Trixter
August 17th, 2017, 10:33 AM
I had to use format /t:80 /n:9 to get formatting to work, and "DEVICE = DRIVER.SYS /D:1" in config.sys, to get a 720K drive working in my 6300.

Malc
August 17th, 2017, 09:50 PM
Search archive.org for " setdrive " and try that.

alecv
August 18th, 2017, 12:08 AM
Try floppy drive TSR like
800.COM
http://cd.textfiles.com/pcmedic/utils/floppies/800ii140.zip
or PU_1700
http://nostalgy.net.ru/disk/1700full.zip

vwestlife
August 18th, 2017, 04:54 AM
Just use SETBPB35 -- it's easier and doesn't take up any RAM:

ftp://ftp.oldskool.org/pub/tvdog/tandy1000/misc/setbpb.zip


This program will set the device characteristics for the A or the B diskette drive to indicate that the drive is a 720K drive instead of a 360K drive. It requires DOS 3.2 or later.

The only command line parameter is the drive letter (A or B).

For example, to indicate that your B drive is a 720K 3.5" diskette drive:

SETBPB35 B

Xacalite
August 18th, 2017, 05:15 AM
OK, but I don't need all those solutions - as I already stated, DRIVPARM solves my problem and doesn't take up any RAM.
I just want to know if this problem means that my BIOS is retarded compared to IBM's 01/10/86.
Anybody has a 5160 with BIOS dated 01/10/86 or later, with a 720KB (or 1.44MB connected to the standard, non-HD controller) drive? Please see if formatting 720KB floppies just works, without the need for DRIVPARM/DRIVER.SYS/other such tools.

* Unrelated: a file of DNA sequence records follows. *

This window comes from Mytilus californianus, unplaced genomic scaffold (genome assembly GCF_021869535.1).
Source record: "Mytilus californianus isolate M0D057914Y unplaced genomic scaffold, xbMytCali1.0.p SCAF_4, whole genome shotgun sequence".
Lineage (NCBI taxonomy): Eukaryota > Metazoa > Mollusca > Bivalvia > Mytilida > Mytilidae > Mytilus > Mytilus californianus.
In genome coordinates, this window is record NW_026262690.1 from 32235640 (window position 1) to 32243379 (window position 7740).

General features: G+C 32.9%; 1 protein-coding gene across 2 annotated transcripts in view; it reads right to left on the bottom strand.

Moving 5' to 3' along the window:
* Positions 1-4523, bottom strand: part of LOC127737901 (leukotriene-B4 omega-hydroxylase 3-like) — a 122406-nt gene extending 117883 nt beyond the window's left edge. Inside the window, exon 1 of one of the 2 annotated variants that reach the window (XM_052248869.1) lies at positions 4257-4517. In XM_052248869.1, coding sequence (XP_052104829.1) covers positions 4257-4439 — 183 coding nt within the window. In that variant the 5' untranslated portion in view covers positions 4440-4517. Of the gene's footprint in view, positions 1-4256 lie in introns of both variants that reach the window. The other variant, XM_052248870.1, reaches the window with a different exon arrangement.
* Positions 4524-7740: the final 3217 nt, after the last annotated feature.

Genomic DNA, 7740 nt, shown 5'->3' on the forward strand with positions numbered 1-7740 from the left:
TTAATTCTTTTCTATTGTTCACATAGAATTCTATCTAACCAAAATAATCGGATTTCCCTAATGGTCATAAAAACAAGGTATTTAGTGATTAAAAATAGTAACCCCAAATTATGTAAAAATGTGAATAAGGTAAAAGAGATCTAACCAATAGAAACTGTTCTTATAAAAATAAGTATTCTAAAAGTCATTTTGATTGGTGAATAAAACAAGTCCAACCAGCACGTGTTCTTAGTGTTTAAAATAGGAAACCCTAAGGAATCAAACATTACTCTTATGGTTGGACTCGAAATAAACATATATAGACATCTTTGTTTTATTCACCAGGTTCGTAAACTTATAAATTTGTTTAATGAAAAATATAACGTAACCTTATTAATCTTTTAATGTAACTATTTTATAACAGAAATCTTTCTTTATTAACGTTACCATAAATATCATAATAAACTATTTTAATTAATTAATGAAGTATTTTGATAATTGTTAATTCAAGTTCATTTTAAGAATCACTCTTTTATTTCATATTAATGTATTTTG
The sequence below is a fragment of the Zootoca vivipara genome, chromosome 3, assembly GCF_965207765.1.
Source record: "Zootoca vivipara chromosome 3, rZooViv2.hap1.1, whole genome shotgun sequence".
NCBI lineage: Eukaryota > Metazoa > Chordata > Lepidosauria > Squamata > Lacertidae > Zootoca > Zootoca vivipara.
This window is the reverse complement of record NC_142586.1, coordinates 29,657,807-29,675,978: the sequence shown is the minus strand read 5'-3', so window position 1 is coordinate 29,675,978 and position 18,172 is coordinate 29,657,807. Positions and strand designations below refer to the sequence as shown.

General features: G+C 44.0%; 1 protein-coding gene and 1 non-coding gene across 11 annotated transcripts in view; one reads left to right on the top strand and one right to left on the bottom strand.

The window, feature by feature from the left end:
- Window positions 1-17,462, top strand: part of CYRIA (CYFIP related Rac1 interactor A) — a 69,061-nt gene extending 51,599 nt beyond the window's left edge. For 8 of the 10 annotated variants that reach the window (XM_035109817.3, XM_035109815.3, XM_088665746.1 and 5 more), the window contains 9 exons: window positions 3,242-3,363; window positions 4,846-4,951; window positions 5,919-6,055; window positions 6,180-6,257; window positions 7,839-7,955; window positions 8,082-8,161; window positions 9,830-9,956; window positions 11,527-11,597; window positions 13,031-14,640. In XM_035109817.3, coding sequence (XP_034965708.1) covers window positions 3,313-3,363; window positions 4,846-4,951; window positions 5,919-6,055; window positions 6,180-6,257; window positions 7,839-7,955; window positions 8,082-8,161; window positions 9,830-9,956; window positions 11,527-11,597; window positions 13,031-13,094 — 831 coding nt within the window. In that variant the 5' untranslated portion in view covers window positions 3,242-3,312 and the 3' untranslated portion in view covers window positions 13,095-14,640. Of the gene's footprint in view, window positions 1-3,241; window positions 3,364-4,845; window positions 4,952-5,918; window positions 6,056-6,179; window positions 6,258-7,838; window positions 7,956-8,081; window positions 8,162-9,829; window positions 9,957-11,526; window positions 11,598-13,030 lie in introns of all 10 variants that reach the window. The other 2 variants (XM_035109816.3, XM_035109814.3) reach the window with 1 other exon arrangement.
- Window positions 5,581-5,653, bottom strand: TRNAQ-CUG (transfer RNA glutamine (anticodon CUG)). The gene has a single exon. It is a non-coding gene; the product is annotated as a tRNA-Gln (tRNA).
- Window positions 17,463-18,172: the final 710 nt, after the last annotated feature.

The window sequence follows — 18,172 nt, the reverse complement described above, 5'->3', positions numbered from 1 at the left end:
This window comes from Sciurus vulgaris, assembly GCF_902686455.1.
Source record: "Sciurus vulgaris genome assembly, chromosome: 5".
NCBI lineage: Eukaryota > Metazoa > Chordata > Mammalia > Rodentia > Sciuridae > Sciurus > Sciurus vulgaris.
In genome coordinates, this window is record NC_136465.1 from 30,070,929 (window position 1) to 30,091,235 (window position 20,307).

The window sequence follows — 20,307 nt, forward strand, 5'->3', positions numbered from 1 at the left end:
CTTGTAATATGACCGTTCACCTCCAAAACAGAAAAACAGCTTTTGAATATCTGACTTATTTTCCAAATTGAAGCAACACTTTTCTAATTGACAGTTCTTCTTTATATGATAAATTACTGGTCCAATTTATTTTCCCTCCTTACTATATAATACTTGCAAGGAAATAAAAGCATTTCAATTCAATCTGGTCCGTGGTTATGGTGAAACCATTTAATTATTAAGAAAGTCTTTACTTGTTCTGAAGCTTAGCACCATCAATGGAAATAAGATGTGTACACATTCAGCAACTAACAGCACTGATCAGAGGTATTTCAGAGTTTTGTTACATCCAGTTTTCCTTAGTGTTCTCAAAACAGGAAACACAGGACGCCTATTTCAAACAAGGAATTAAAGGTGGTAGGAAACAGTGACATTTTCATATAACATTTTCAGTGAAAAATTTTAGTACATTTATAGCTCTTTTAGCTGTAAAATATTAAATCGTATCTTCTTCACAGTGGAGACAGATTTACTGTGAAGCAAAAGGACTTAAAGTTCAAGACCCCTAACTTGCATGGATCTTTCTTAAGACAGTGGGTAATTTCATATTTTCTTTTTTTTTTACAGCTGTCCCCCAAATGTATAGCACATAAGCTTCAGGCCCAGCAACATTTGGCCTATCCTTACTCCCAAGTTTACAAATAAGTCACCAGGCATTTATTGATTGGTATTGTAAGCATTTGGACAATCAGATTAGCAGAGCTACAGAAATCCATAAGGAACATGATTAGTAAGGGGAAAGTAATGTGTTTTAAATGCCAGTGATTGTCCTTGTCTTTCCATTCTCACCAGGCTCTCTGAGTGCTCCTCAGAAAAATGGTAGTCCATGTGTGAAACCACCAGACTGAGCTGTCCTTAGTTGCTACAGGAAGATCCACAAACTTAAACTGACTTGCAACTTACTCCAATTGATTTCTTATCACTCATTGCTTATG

Chuck(G)
August 18th, 2017, 08:12 AM
As long as you don't need to format disks in your system, it doesn't matter. The BPB from the boot sector is used for reading and writing.

Formatting can be done with a third-party formatter without any CONFIG.SYS changes.

Stone
August 18th, 2017, 08:34 AM
Formatting can be done with a third-party formatter without any CONFIG.SYS changes.Like FormatQM? :-)

Chuck(G)
August 18th, 2017, 09:02 AM
Or, if you want to go more retro, ConFormat... :)

Stone
August 18th, 2017, 10:14 AM
Silly me... I forgot that one. My bad. :-)

Malc
August 18th, 2017, 10:22 AM
...Anybody has a 5160 with BIOS dated 01/10/86 or later, with a 720KB (or 1.44MB connected to the standard, non-HD controller) drive? Please see if formatting 720KB floppies just works, without the need for DRIVPARM/DRIVER.SYS/other such tools.

Yes formatting a 720K in my IBM XT with the 01/10/86 bios works fine, Using original IBM XT floppy controller with 1.44Mb drive attached, No 3rd party tools required.
The 11/08/82 IBM Bios see's the drive as a 360K so needs 3rd party tools to format properly, I use Setdrive.

Xacalite
August 19th, 2017, 09:55 AM
OK, so the conclusion is:
The BIOS in this clone, dated 11/15/88, of unknown origin (the only string in ROM that can be maker's ID reads "Star H."), is inferior compared to IBM's 01/10/86, in the floppy support area.
Oh well, I can live with this. EOT.

arteq
July 29th, 2018, 09:31 AM
OK, so the conclusion is:
The BIOS in this clone, dated 11/15/88, of unknown origin (the only string in ROM that can be maker's ID reads "Star H."), is inferior compared to IBM's 01/10/86, in the floppy support area.
Oh well, I can live with this. EOT.

do you have picture of mentioned mobo ?

SpidersWeb
August 1st, 2018, 05:22 PM
When you add an 80 track drive to an IBM PC XT with the 86 BIOS... does it do a seek test to identify the drive type (or another test), or does it just assume it's 360KB like every other XT BIOS out there?

Mine doesn't seem to do anything special to identify drives, so I wondered what the "720KB support" actually was.